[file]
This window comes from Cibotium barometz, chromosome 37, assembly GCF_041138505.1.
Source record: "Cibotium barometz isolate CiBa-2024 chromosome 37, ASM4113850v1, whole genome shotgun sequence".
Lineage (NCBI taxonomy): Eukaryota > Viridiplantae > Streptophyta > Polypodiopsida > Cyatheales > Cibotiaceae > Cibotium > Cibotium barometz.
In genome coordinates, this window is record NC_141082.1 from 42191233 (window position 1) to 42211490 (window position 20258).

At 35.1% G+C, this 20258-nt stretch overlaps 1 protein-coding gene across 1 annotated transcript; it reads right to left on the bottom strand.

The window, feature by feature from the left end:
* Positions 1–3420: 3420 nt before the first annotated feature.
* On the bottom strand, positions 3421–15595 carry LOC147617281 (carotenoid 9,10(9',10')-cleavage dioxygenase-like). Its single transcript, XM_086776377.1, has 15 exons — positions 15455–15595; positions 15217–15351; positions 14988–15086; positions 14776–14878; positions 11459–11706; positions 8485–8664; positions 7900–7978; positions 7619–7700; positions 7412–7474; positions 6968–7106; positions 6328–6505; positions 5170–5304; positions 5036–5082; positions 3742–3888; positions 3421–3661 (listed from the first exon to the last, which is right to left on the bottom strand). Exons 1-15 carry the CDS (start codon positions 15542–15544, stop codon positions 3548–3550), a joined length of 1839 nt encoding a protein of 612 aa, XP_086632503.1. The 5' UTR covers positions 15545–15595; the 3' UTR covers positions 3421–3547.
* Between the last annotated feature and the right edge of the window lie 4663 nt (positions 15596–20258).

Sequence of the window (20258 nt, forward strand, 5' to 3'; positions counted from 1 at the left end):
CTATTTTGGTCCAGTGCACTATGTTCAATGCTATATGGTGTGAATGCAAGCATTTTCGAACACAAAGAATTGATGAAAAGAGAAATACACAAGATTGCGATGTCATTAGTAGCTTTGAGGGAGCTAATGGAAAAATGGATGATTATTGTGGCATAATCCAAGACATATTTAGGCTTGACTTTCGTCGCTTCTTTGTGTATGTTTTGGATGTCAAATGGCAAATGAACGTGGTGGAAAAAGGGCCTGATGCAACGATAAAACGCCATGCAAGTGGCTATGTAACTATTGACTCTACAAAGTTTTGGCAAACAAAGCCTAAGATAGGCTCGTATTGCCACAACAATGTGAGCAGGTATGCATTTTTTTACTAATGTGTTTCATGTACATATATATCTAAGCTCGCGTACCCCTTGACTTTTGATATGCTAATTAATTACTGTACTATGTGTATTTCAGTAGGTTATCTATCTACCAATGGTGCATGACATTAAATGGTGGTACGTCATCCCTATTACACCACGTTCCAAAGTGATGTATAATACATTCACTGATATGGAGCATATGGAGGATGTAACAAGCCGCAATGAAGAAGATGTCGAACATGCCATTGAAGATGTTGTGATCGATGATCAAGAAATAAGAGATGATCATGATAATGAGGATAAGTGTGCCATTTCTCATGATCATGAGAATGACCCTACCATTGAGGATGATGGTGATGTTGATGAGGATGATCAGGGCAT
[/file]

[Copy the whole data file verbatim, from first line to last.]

This window comes from Cibotium barometz, chromosome 37, assembly GCF_041138505.1.
Source record: "Cibotium barometz isolate CiBa-2024 chromosome 37, ASM4113850v1, whole genome shotgun sequence".
Lineage (NCBI taxonomy): Eukaryota > Viridiplantae > Streptophyta > Polypodiopsida > Cyatheales > Cibotiaceae > Cibotium > Cibotium barometz.
In genome coordinates, this window is record NC_141082.1 from 42191233 (window position 1) to 42211490 (window position 20258).

At 35.1% G+C, this 20258-nt stretch overlaps 1 protein-coding gene across 1 annotated transcript; it reads right to left on the bottom strand.

The window, feature by feature from the left end:
* Positions 1–3420: 3420 nt before the first annotated feature.
* On the bottom strand, positions 3421–15595 carry LOC147617281 (carotenoid 9,10(9',10')-cleavage dioxygenase-like). Its single transcript, XM_086776377.1, has 15 exons — positions 15455–15595; positions 15217–15351; positions 14988–15086; positions 14776–14878; positions 11459–11706; positions 8485–8664; positions 7900–7978; positions 7619–7700; positions 7412–7474; positions 6968–7106; positions 6328–6505; positions 5170–5304; positions 5036–5082; positions 3742–3888; positions 3421–3661 (listed from the first exon to the last, which is right to left on the bottom strand). Exons 1-15 carry the CDS (start codon positions 15542–15544, stop codon positions 3548–3550), a joined length of 1839 nt encoding a protein of 612 aa, XP_086632503.1. The 5' UTR covers positions 15545–15595; the 3' UTR covers positions 3421–3547.
* Between the last annotated feature and the right edge of the window lie 4663 nt (positions 15596–20258).

Sequence of the window (20258 nt, forward strand, 5' to 3'; positions counted from 1 at the left end):
CTATTTTGGTCCAGTGCACTATGTTCAATGCTATATGGTGTGAATGCAAGCATTTTCGAACACAAAGAATTGATGAAAAGAGAAATACACAAGATTGCGATGTCATTAGTAGCTTTGAGGGAGCTAATGGAAAAATGGATGATTATTGTGGCATAATCCAAGACATATTTAGGCTTGACTTTCGTCGCTTCTTTGTGTATGTTTTGGATGTCAAATGGCAAATGAACGTGGTGGAAAAAGGGCCTGATGCAACGATAAAACGCCATGCAAGTGGCTATGTAACTATTGACTCTACAAAGTTTTGGCAAACAAAGCCTAAGATAGGCTCGTATTGCCACAACAATGTGAGCAGGTATGCATTTTTTTACTAATGTGTTTCATGTACATATATATCTAAGCTCGCGTACCCCTTGACTTTTGATATGCTAATTAATTACTGTACTATGTGTATTTCAGTAGGTTATCTATCTACCAATGGTGCATGACATTAAATGGTGGTACGTCATCCCTATTACACCACGTTCCAAAGTGATGTATAATACATTCACTGATATGGAGCATATGGAGGATGTAACAAGCCGCAATGAAGAAGATGTCGAACATGCCATTGAAGATGTTGTGATCGATGATCAAGAAATAAGAGATGATCATGATAATGAGGATAAGTGTGCCATTTCTCATGATCATGAGAATGACCCTACCATTGAGGATGATGGTGATGTTGATGAGGATGATCAGGGCAT